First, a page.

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Japan’s Corporate Default Risk Highest in Years

Japan’s corporate debt, which is the debt level to the Gross Domestic Product (GDP) is at its peak since 1990. On the backdrop of this report from Capital Economics May 16, it is projected that defaults could surge, impacting heavily on small banks and regional financial institutions.


The Pandemic Effects


The corporate debt in Japan has been rising over the years, with highs of over 200% being sustained, but the swift downturn as a result of the coronavirus pandemic has contributed to negative consequences to multiple sectors of the economy, which are struggling. The latest financial stability report of the Bank of Japan suggested that companies in sectors such as food, service, accommodation, and transport are at high risk of defaulting. Worse still, the probability is expected to rise sharply over the coming years.


The Covid-19 pandemic single-handedly contributed to a 9% annualized rise on debt securities and loans from non-financial institutions in Q4 of 2020. Sources at Capital Economics further indicate that loans from banks incurred 0.3% losses on existing assets in the same period. And what economic analysts are worried about most is, to what extent are the firms in struggling sectors of the economy going to be able to repay the borrowed money?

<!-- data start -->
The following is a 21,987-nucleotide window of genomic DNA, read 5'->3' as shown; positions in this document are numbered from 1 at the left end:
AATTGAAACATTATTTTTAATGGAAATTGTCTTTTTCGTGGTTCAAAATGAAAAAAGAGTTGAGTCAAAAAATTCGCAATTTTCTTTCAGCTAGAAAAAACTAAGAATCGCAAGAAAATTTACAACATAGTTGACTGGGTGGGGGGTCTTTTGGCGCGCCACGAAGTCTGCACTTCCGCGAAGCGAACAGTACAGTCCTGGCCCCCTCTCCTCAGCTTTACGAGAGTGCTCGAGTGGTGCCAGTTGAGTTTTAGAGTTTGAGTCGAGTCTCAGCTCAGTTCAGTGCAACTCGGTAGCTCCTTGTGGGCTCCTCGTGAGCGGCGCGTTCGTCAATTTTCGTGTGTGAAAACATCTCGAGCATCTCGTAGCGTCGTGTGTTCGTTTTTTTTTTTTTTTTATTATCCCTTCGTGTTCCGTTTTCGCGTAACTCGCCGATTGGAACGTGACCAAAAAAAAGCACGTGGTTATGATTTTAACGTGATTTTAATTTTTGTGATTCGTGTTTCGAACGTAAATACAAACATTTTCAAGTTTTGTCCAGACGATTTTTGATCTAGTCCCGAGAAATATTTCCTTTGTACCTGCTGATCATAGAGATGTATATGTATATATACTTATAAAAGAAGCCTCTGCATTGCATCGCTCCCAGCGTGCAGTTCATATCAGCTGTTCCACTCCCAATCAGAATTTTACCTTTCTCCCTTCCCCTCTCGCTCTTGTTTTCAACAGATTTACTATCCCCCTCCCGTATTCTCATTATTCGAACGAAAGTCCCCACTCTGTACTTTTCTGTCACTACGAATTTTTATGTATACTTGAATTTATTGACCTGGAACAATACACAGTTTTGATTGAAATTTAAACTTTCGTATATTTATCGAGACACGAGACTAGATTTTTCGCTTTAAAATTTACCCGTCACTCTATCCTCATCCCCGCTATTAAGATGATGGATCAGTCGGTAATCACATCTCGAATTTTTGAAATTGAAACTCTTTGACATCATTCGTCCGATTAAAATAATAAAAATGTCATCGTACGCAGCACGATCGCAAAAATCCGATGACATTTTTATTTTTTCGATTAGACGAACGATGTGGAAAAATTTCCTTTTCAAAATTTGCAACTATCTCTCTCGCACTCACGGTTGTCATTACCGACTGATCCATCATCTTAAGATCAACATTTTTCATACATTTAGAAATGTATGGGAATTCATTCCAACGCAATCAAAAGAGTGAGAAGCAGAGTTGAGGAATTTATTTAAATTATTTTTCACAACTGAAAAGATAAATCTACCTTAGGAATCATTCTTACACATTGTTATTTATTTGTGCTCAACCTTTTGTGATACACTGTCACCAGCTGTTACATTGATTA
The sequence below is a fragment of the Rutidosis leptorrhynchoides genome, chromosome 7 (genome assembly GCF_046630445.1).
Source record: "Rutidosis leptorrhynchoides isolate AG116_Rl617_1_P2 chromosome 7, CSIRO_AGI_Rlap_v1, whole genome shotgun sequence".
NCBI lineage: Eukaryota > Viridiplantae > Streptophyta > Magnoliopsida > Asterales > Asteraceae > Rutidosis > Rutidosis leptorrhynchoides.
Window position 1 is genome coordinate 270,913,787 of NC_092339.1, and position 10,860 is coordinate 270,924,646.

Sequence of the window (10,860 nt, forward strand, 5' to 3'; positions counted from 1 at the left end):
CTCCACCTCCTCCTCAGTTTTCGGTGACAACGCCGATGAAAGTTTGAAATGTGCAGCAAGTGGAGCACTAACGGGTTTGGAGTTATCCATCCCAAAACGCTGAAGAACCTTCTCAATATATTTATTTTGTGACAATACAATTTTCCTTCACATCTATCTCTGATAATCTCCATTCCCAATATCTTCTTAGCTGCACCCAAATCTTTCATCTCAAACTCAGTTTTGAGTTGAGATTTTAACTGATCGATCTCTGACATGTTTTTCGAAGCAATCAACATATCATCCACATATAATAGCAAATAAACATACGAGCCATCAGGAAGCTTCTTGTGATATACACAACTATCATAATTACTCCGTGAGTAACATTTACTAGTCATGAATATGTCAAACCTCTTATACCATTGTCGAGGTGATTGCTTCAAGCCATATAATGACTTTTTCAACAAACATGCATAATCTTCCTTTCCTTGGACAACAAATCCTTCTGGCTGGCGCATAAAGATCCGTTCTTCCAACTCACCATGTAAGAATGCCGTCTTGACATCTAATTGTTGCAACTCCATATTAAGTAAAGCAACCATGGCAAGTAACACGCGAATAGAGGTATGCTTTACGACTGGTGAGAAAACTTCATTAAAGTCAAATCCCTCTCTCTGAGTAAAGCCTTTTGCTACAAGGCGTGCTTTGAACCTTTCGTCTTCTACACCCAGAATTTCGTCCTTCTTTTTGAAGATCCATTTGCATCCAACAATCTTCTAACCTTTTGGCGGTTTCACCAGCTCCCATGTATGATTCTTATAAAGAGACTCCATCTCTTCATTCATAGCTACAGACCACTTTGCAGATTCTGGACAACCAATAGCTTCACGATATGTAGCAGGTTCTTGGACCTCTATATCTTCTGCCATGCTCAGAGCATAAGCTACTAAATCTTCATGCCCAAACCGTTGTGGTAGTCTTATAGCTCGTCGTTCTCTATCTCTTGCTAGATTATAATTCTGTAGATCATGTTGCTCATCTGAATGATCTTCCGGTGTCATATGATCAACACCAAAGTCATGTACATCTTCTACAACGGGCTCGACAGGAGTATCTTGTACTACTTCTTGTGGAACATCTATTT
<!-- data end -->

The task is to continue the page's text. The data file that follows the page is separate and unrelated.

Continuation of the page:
Profit Margins for Japanese Banks in Focus


A comparative analysis on an international scale shows that Japanese banks have one of the lowest profit margins, as stipulated by the country’s lending regulations. This consequently implies that, by international standards, they have quite a limited ability to deal with the rising defaults on loans.


Marcel at Capital Economics notes that during the peak of the pandemic, most companies obtained loans that were government or publicly backed by lenders as credit guarantors. The concern going forward is what will befall such companies when such government-backed public transfers come to an end this fiscal year.


In context, the public transfers to struggling companies accumulated to Y14 trillion (about $123.5 billion) in the fiscal year that ended in March. And based on records from the Bank of Japan, this figure amounts to 3% of the Gross Domestic Product.


What Sectors Are Hit Most?


According to Capital Economics, Q4 of 2020 saw food and, transport and accommodation sectors slump by an annualized 15%. This represented a steeper drop compared to 5% as was recorded in other sectors. This means that despite the reprieve of the anticipated post-pandemic boom, the aforementioned sectors would remain in trouble, seeing as to how far the country (and the globe) is from achieving normalcy.



The overall implication is that struggling firms will resort to piling up more debt to survive the effects of the worst recession in decades. But with alarm bells being sounded on the increased probability of corporate defaulting, chances are firms will struggle to obtain funding and some will eventually fail to cope with the situation. However, Marcel points to this hypothetical scenario as long as businesses remain shut and sales stay low. In which case, firms might be able to paper over the cracks, but not for much longer.